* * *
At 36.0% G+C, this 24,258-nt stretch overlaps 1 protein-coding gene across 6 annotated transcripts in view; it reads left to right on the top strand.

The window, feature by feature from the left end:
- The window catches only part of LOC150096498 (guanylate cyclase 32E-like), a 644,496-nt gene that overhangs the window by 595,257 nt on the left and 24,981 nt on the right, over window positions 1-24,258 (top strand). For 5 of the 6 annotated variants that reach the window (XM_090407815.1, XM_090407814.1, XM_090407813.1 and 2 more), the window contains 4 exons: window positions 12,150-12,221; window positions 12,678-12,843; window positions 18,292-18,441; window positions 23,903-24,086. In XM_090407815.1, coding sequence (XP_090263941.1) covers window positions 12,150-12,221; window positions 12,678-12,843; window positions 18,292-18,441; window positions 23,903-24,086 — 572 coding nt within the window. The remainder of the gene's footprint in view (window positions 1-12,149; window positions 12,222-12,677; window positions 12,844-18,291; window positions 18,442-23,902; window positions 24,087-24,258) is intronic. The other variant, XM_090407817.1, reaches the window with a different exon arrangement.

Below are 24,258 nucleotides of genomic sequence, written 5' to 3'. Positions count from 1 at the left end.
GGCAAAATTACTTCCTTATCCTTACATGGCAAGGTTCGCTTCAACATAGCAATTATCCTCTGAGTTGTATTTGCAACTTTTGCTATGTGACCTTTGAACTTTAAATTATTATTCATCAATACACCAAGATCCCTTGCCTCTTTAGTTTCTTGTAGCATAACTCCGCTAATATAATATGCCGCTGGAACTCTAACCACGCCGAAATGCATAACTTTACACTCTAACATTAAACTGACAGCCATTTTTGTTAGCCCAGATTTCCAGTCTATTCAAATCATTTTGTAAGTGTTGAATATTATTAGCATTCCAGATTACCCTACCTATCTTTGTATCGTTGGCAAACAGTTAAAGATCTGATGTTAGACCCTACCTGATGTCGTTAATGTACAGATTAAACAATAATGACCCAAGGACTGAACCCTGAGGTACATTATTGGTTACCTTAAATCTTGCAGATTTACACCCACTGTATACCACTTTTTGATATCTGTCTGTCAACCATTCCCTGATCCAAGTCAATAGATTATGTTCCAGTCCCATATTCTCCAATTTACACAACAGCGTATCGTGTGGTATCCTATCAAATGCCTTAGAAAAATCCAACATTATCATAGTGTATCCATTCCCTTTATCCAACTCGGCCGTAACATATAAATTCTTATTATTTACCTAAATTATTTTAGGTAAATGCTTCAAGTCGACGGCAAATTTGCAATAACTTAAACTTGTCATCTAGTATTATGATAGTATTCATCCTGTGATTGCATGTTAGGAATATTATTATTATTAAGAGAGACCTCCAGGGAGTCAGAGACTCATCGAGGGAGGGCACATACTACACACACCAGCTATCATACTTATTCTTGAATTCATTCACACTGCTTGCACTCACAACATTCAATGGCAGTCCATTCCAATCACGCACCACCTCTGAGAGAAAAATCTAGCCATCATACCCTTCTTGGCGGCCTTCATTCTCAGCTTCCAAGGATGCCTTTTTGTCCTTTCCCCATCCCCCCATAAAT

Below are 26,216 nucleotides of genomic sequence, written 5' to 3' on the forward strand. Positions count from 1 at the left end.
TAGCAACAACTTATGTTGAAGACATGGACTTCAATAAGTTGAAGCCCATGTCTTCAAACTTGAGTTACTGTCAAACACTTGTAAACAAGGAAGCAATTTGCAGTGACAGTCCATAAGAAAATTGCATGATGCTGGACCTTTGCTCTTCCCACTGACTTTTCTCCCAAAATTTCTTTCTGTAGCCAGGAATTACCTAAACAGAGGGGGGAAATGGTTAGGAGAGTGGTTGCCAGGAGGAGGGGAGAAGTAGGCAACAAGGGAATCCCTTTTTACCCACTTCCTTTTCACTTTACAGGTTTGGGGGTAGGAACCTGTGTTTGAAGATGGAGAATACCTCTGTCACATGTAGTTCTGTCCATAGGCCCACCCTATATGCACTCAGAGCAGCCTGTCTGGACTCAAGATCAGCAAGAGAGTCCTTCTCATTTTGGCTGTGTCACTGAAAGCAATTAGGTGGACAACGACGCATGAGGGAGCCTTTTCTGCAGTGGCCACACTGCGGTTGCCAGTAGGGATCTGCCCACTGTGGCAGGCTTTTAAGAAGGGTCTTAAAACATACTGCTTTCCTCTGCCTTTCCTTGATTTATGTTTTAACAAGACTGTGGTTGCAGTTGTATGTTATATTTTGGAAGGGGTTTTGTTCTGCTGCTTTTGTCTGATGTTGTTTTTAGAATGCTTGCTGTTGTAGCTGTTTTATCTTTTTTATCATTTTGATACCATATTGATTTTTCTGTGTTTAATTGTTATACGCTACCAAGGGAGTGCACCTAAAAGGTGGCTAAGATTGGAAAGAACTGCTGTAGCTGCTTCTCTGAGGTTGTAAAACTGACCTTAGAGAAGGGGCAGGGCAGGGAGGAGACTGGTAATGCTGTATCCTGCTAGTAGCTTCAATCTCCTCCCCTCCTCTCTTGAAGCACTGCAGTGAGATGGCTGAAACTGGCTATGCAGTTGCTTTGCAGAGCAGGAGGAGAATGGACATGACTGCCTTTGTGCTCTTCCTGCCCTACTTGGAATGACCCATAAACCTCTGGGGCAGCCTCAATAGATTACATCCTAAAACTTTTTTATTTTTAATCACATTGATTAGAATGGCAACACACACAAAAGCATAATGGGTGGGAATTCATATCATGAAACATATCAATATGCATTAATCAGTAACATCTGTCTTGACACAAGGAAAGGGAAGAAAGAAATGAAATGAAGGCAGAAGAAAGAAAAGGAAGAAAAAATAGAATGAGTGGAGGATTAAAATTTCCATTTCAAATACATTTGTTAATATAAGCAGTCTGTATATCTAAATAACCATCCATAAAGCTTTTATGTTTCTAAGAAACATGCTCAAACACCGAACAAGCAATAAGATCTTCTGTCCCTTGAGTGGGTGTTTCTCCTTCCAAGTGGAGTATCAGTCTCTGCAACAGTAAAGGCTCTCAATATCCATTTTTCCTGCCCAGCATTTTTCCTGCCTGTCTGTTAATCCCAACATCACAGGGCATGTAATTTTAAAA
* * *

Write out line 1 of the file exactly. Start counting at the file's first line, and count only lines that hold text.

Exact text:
At 36.0% G+C, this 24,258-nt stretch overlaps 1 protein-coding gene across 6 annotated transcripts in view; it reads left to right on the top strand.